More Wood Slices!
I also purchased a few round wood slices off Etsy that were not basswood and used them to create smaller items for the wedding such as our ring holder and craft beers. These were incredibly difficult to wood-burn because the wood was not smooth or soft.
Other Wood Signs
Although not entirely related to our woodsy theme, I did create two other signs for our wedding out of wood. These signs were just for fun and not a major aspect of the decor. We mainly used reclaimed wood and acrylic paint to make these signs. The wood arrow and wood ampersand used in the signs were both purchased from Etsy.
Wood, wood, wood! Yes, there was lot of wood in our woodland wedding. For our aisle decor, our wedding planner came up with the brilliant idea to use huge wood stumps instead of the cliche shephard hooks and I was on board with this idea right away!
We had a friend, who already had a permit to get firewood, get us some extra wood stumps that we could use for our aisle decor. This was a simple project that didn’t require any work from us because our friend did all the wood-collecting and chainsawing, but it was a nail-biting experience for months wondering if the wood stumps would dry and crack too much before the wedding day. It was well worth the wait to see them on our wedding day, fitting in so perfectly with our woodsy theme.
It’s no surprise our cupcake tier was also made of wood slices! When I priced out wood-slice cupcake tiers on Etsy, my heart dropped and I didn’t think we would get the cute cupcake tier I had imagined. Luckily, the friend who got us our wood stumps for the aisle decor, also volunteered to cut some thick slices out of bigger logs so we could make our cupcake tier.
The cupcake tier was an even more nail-biting experience than the aisle wood stumps because the thinner wood was very prone to cracking. We waited about a week before the wedding to cut the wood slices for the cupcake tier and even on night one, the wood slices began to crack. Fortunately, our friend had cut us a few extra pieces, which ended up coming in hand because by the time we got to the wedding, some of the pieces we intended to use had cracked in half completely.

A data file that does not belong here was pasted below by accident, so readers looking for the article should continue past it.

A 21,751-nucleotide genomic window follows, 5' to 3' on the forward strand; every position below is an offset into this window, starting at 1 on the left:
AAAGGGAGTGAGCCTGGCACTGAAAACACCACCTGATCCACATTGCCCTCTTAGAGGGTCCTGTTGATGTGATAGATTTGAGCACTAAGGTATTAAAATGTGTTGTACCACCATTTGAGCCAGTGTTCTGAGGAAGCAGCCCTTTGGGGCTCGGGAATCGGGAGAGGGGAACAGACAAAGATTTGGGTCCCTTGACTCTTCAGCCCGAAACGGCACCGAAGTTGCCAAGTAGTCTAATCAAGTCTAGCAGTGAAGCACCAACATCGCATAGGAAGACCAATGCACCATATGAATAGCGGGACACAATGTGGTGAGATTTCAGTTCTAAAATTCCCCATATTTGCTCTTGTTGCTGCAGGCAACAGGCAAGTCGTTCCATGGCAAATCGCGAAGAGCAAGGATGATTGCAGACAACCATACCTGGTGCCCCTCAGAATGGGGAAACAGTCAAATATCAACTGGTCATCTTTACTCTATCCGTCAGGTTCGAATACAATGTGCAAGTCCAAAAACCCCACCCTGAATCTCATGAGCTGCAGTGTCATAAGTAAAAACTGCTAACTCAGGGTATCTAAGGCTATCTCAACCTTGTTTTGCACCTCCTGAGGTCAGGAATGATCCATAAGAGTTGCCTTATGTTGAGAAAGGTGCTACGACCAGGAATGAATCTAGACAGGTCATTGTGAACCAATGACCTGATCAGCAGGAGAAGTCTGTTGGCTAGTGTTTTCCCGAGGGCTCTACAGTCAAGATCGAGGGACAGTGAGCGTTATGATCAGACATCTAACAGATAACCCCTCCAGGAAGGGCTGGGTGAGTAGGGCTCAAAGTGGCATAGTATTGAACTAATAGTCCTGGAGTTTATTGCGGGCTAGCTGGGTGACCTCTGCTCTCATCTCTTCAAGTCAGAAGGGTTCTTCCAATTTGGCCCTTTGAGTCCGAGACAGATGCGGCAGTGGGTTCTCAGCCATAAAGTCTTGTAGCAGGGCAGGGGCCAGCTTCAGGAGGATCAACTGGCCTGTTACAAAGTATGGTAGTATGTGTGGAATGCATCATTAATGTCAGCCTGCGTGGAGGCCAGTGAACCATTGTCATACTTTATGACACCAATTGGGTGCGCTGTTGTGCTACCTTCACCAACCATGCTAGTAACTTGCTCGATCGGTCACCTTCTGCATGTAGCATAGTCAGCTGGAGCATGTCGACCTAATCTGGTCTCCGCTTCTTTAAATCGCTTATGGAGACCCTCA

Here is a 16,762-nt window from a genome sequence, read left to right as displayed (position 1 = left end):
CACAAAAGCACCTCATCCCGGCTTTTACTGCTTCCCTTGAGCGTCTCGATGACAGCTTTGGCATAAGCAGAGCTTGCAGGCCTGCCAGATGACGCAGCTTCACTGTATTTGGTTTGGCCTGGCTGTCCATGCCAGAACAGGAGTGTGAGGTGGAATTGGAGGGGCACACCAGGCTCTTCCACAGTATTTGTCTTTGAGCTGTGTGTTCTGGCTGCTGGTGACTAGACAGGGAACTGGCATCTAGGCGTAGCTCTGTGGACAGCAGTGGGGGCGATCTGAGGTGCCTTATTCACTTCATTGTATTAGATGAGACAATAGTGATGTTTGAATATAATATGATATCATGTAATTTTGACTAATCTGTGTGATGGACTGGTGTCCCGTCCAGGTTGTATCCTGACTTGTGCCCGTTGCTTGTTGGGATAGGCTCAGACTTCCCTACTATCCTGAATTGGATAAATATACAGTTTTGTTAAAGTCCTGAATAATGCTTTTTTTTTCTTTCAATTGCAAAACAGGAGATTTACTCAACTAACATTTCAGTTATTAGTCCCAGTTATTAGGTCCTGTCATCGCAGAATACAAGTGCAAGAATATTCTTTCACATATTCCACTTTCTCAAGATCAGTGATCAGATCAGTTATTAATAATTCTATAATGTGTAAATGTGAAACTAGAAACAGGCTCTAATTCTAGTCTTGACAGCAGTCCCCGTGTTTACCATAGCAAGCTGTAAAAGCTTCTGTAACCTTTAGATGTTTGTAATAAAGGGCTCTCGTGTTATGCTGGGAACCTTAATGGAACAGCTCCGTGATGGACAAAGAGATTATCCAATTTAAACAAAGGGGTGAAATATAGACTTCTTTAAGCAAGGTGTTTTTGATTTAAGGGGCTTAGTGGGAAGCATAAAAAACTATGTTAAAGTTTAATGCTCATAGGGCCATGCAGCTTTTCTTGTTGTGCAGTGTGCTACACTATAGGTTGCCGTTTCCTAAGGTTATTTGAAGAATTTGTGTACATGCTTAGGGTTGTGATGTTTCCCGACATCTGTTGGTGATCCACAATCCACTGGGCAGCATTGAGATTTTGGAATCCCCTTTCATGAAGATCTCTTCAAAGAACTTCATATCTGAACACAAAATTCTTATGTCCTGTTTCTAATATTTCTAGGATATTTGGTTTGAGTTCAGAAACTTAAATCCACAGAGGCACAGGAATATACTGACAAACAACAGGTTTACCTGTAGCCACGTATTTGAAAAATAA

We used other smaller wood stumps in between each tier and glued everything together using wood glue the night before the wedding.
Wood Pallet Heart
Oh, our heart! I saved the best for last! This was by far one of my favorite projects… partly because this was the only project that my soon-to-be hubby actually helped with, and partly because it came out so stinkin’ awesome!
My work place had a few old wood pallets sitting out back by the dumpsters and with this wood-pallet heart as my inspiration, I put my fiancé to work constructing our heart from a reclaimed wood pallet we rescued.
To make the heart, hubby first carefully pried out all the screws from the wood pallet and separated all the wood pieces. Wood pallets are especially fragile because they can be made from thin, reclaimed wood and sometimes have been sitting around for a long time in the sun, so we had to be careful not to crack the wood when prying out the nails. We laid our wood pieces on the ground and spaced them the way we wanted and used a piece of newspaper to cut out a pattern for our heart to make sure we were cutting our heart to the right size we had available. After getting our heart pattern just right, we cut it out and traced in back out to wood pieces using a pencil. Hubby then cut out all the pieces and used spare pieces to nail to the back of the heart to keep all the pieces together and spaced the way we wanted them. Lastly, I used white acrylic paint and a thin paint brush to paint on the lettering. And voila! The best wood-pallet heart ever, for the best day ever!!!